“What is going on here? I demand to know this instant! This child doesn’t belong here.”

Prudy frowned, and she heard the girl sniffle behind her, her wide blue eyes still glued to the bear, who was quite intimidating.

“We just found her. My sisters have gone to consult with the Wise One.”

The old bear nodded her huge head in approval. “Very good. No doubt, she will see that this trespasser will be quickly dealt with.”

Prudy flew closer to the bear, a sudden idea forming in her mind for she had long desired to help ease Madame Bear’s cantankerous demeanor.

“Madame Bear, the girl can see me!”

The bear abruptly sat back on her haunches, a look of sudden intrigue lit her eyes.

“You don’t say.”

Prudy nodded her head vigorously, and then excitedly flew around the girl’s head, causing her to laugh and smile widely again in glee.

“See that! She can! I think we should take her to the Wise One without delay, without waiting for word from my sisters. She could be in danger, you know.”

“The Wise One? In danger?”

“No, no, no. This child. We must get her to the Wise One.”

The bear raised a huge paw and rubbed at her chin.

“What is this ‘we’ business? You found the child, you take her.”

Prudy dared to fly close to the bear and landed on the bear’s long snout. She looked directly into Madame Bear’s big brown eyes.

“Madame Bear, I cannot lead this child. I cannot carry her. I can maybe get her to follow me some of the way, but I am more likely to lose her, or simply end up following her around in circles, because she is a child following childish whims. It simply wouldn’t do to let a human child wander along in The Wood with only a tiny fairy to try to protect her. Don’t you agree?”

Madame Bear harrumphed in response.

Prudy continued. “Imagine it. You. Madame Bear helping guide a human child who has the gift of Sight. Guiding her safely through The Wood directly to the Wise One. Can you imagine it?”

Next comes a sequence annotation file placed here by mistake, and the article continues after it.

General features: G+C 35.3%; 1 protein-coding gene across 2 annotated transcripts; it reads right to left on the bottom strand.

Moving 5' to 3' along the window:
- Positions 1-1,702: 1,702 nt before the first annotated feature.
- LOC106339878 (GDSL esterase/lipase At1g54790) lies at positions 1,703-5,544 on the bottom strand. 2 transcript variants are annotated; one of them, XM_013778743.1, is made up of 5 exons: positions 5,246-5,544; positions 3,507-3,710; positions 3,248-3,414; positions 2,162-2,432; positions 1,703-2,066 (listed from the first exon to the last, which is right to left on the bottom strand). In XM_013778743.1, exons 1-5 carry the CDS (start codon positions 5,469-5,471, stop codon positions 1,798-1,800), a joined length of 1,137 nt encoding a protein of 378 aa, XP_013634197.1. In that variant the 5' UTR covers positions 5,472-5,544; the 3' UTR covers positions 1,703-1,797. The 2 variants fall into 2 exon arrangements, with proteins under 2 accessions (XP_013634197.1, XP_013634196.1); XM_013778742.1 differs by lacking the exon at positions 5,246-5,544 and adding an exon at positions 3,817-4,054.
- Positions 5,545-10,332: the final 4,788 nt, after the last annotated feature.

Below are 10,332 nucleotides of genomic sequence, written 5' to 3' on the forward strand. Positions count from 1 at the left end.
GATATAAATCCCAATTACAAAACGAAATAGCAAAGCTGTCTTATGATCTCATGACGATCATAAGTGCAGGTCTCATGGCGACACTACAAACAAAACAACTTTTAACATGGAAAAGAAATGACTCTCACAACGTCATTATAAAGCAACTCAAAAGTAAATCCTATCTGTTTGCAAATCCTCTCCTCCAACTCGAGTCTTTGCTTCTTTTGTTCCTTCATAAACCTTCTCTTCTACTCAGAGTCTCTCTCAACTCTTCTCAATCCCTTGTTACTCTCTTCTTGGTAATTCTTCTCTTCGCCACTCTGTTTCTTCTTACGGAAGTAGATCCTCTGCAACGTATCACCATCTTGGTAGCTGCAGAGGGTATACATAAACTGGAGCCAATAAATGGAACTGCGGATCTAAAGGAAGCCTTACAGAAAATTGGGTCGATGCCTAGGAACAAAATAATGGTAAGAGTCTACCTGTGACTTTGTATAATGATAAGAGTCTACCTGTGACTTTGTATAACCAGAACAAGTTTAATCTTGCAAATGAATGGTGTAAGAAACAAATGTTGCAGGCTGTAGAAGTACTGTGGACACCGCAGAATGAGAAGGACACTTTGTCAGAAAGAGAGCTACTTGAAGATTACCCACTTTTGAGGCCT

“Oh, yes. I can imagine it. I can imagine being away from my warm den. I can imagine the tears and tantrums all young ones are known for. I can imagine the tugging at my fur, the tears and snot and heavens knows what else when she has to be carried after a fall or one of those tantrums. I can imagine.”

Prudy stomped her tiny fairy foot on the bear’s nose, her hands in fists at her side, dismayed by the bear's apathy.

“I can’t believe that Madame Bear, esteemed and respected, would allow an opportunity to stand in the presence of the Wise One to pass her by. Not over some tears and snot.”

Madame Bear shook her head sending Prudy flying into the air. She said nothing, but observed the little girl who sat before her on the ground mimicking her every move. The child was beautiful by human standards, the bear supposed. She had blond, curly hair that fell in wild ringlets all around her face. Her bright blue eyes were clear, round, and showed a depth of intelligence to the child, despite her youth. In general, judging by the girl’s tattered cloths, she must be a commoner among the humans, and she was very young, certainly no older than three or four years. If the child had family, they certainly would be missing her.